Wednesday, July 9, 2014

How to modify your house to please your cats

They may look like empty shelves, but they are actually stairs for cats.
Last night SAT had the pleasure of dining with Gabriele and Alda, lovely veterinarians living in Bologna. It was a great opportunity to tour an incredible city and talk vetty talk – but mostly it was a chance to check out the modifications they’ve done to their apartment for the benefit of their feline companions.

From this height Pippa can dine in comfort while watching the humans below.
Gabriele, a surgical specialist who is handy with a drill, put his orthopaedic skills to good use building a fantastic cat track through four rooms. This allows the two cats in the household – Pippa and Gina – to observe proceedings from almost ceiling height. 

I’ve seen variations of this theme before but I like the width of this one – most cat tracks are pretty narrow, running the risk that frisky felines will fall from above. This one provides space for cats to walk, run, sleep in almost any position, eat and do whatever they want up high with minimal risk of falling onto unsuspecting people below. I know that Bologna is famous for its historic constructions but this was my favourite.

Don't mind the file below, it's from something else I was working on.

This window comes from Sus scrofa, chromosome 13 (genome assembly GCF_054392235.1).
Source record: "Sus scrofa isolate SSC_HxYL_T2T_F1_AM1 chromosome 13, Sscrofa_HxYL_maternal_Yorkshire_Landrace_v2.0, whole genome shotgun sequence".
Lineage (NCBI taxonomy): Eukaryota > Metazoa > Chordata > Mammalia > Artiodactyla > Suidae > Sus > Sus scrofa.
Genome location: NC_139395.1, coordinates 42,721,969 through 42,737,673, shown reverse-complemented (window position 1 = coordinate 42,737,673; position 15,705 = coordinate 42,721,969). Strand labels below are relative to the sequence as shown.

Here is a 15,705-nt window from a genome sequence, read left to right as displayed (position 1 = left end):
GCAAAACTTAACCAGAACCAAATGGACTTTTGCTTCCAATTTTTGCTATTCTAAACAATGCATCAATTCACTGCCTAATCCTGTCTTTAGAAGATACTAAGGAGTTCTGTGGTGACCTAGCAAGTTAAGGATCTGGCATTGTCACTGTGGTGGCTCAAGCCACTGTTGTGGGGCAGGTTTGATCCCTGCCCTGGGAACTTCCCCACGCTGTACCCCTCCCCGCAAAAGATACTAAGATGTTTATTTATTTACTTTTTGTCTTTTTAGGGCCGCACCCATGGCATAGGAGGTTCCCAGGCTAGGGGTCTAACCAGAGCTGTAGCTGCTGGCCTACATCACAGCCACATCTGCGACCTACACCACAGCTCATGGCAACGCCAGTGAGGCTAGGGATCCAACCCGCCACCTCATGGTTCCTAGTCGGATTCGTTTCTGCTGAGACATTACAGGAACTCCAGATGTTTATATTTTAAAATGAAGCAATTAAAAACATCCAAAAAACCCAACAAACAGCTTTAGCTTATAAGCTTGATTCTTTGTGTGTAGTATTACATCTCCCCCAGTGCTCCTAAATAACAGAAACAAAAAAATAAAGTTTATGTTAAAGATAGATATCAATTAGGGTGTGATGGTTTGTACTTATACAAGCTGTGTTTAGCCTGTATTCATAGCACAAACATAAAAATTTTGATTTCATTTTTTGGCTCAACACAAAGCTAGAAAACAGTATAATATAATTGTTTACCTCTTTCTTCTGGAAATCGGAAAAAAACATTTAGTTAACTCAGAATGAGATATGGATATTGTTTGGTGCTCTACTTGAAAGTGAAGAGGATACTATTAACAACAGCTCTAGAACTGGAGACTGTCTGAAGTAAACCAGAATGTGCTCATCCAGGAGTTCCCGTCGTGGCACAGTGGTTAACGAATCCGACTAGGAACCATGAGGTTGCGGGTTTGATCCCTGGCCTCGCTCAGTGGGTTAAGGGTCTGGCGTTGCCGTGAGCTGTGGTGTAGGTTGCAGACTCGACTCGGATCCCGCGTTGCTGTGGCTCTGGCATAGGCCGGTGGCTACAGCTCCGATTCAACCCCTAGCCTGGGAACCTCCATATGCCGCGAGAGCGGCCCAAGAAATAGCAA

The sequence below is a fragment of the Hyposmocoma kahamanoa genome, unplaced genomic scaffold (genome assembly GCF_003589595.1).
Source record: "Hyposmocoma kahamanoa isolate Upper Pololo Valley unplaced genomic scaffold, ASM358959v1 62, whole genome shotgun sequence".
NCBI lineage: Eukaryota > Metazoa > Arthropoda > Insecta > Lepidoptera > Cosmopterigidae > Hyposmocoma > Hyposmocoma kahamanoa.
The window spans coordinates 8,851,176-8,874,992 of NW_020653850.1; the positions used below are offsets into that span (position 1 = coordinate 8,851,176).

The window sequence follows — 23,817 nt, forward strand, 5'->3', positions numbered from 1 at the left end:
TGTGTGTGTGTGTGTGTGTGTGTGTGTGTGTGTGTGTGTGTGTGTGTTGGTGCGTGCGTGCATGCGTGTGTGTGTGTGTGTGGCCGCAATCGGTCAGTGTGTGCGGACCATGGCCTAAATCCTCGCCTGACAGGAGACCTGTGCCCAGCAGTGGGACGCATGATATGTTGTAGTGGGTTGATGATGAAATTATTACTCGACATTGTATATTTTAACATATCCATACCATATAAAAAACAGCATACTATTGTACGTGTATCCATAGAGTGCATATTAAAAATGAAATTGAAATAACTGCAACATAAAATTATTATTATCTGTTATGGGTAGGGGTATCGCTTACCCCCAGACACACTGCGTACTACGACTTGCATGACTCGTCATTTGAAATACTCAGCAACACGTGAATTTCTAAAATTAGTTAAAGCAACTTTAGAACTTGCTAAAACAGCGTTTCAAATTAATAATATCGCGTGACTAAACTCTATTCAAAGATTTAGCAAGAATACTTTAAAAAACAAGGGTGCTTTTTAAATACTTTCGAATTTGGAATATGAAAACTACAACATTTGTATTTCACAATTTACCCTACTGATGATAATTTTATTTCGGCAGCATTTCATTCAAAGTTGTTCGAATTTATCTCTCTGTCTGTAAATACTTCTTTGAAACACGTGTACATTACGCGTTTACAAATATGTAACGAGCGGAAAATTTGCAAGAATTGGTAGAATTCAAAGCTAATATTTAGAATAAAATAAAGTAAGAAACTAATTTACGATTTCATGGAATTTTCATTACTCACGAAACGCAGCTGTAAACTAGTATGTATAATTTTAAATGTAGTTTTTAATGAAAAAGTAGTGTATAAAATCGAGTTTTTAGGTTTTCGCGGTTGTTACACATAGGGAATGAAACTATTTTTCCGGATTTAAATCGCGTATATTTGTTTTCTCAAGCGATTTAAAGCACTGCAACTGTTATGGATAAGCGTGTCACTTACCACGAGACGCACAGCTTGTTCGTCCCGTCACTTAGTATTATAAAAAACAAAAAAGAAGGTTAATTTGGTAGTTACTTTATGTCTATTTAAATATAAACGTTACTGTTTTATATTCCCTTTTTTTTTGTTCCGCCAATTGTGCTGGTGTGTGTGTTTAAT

The bookshelf also becomes part of the track. Functional and stylish.

You know it is a brilliant idea when the cats actually use it!
In other news, on July 14 the University of Edinburgh’s FREE online course on Animal Behaviour and Welfare commences. You can sign up here (they have other courses too).

This is a MOOC aka Massive Open Online Course and the tutors have a huge amount of expertise. I appreciated the fact that when they introduced themselves they also introduced their dogs. There’s still time to sign up and nope, you don’t have to be a vet. (If the video below isn't displaying on your device click here).

This next link isn’t strictly vet related but I can see potential applications. It concerns a sensor made by Consumer Physics, which allows you to assess the ripeness and quality of fruit and veg and sends useful info like nutritional value (calories, fats, sugars) and water content to a smartphone or similar device. Saves all that awkward fruit palpation one does in the supermarket.

You could imagine a similar sensor to assess hydration of patients in a veterinary setting. It’s just a concept right now, but it’s worth pondering what we lose (palpation skills?) when we rely on these devices.

Pippa has a rest after her work out on the track.
P.S. If you liked this post check out our previous post on environmental enrichment for the apartment-dwelling cat here.